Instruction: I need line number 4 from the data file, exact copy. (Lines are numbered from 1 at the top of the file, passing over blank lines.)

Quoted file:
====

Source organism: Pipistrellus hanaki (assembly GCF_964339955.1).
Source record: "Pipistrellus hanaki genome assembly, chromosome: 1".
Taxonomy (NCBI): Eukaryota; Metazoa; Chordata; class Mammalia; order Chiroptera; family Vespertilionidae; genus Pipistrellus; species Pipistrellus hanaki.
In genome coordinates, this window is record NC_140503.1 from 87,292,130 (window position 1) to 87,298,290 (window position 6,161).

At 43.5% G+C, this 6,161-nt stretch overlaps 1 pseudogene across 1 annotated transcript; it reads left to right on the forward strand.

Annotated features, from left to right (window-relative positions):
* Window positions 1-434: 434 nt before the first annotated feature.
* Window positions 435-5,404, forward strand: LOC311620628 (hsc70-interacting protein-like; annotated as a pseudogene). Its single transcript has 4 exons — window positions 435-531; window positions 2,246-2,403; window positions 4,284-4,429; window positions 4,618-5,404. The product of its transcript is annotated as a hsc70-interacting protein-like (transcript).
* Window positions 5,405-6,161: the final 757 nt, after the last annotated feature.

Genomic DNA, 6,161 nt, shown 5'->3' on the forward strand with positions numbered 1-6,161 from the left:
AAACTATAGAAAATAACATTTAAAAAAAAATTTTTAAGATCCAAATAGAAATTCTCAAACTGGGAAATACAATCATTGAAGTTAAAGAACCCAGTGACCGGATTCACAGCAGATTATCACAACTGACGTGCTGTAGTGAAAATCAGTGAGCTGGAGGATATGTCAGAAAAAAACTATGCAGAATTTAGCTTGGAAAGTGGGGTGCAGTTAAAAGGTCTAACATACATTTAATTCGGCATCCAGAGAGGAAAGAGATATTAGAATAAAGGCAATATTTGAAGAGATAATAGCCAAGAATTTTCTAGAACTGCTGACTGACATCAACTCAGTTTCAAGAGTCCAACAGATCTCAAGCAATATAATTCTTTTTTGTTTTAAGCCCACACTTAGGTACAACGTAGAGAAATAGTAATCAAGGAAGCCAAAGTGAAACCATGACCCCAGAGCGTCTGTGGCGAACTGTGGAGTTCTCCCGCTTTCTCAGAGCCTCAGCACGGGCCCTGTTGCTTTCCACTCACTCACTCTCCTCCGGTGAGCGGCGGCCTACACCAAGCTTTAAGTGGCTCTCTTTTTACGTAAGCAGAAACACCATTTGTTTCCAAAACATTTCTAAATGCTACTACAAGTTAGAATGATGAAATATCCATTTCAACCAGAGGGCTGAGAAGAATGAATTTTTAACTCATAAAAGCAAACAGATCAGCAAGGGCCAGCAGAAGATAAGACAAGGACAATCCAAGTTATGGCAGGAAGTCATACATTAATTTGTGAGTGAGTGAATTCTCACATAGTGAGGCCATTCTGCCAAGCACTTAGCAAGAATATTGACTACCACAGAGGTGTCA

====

In genome coordinates, this window is record NC_140503.1 from 87,292,130 (window position 1) to 87,298,290 (window position 6,161).